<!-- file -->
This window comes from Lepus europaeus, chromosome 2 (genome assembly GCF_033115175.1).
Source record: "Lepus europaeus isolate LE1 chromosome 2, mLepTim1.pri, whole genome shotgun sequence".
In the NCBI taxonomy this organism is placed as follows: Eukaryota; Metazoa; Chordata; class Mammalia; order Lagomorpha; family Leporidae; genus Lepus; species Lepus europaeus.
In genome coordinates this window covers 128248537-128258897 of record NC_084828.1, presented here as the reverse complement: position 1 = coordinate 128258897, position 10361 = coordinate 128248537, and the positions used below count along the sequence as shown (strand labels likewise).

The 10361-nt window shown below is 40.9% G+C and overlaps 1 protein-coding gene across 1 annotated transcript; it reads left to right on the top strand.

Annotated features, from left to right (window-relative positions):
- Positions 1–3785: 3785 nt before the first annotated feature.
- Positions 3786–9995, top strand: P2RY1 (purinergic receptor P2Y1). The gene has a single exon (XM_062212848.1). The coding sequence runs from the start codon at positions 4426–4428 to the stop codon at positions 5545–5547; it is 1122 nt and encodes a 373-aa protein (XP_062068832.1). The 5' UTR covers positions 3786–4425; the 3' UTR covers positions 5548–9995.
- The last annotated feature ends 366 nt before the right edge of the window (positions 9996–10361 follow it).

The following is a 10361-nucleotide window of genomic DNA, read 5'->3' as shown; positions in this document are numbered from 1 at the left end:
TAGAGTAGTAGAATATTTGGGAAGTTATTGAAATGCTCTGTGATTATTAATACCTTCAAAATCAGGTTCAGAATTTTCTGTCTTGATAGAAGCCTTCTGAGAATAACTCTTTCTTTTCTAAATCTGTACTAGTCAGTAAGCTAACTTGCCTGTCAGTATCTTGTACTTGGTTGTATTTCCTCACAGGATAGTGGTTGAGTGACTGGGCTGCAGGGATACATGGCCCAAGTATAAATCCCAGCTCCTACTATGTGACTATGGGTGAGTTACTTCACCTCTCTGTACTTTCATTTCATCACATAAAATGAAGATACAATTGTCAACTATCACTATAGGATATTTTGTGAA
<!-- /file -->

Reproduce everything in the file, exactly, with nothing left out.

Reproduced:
This window comes from Lepus europaeus, chromosome 2 (genome assembly GCF_033115175.1).
Source record: "Lepus europaeus isolate LE1 chromosome 2, mLepTim1.pri, whole genome shotgun sequence".
In the NCBI taxonomy this organism is placed as follows: Eukaryota; Metazoa; Chordata; class Mammalia; order Lagomorpha; family Leporidae; genus Lepus; species Lepus europaeus.
In genome coordinates this window covers 128248537-128258897 of record NC_084828.1, presented here as the reverse complement: position 1 = coordinate 128258897, position 10361 = coordinate 128248537, and the positions used below count along the sequence as shown (strand labels likewise).

The 10361-nt window shown below is 40.9% G+C and overlaps 1 protein-coding gene across 1 annotated transcript; it reads left to right on the top strand.

Annotated features, from left to right (window-relative positions):
- Positions 1–3785: 3785 nt before the first annotated feature.
- Positions 3786–9995, top strand: P2RY1 (purinergic receptor P2Y1). The gene has a single exon (XM_062212848.1). The coding sequence runs from the start codon at positions 4426–4428 to the stop codon at positions 5545–5547; it is 1122 nt and encodes a 373-aa protein (XP_062068832.1). The 5' UTR covers positions 3786–4425; the 3' UTR covers positions 5548–9995.
- The last annotated feature ends 366 nt before the right edge of the window (positions 9996–10361 follow it).

The following is a 10361-nucleotide window of genomic DNA, read 5'->3' as shown; positions in this document are numbered from 1 at the left end:
TAGAGTAGTAGAATATTTGGGAAGTTATTGAAATGCTCTGTGATTATTAATACCTTCAAAATCAGGTTCAGAATTTTCTGTCTTGATAGAAGCCTTCTGAGAATAACTCTTTCTTTTCTAAATCTGTACTAGTCAGTAAGCTAACTTGCCTGTCAGTATCTTGTACTTGGTTGTATTTCCTCACAGGATAGTGGTTGAGTGACTGGGCTGCAGGGATACATGGCCCAAGTATAAATCCCAGCTCCTACTATGTGACTATGGGTGAGTTACTTCACCTCTCTGTACTTTCATTTCATCACATAAAATGAAGATACAATTGTCAACTATCACTATAGGATATTTTGTGAA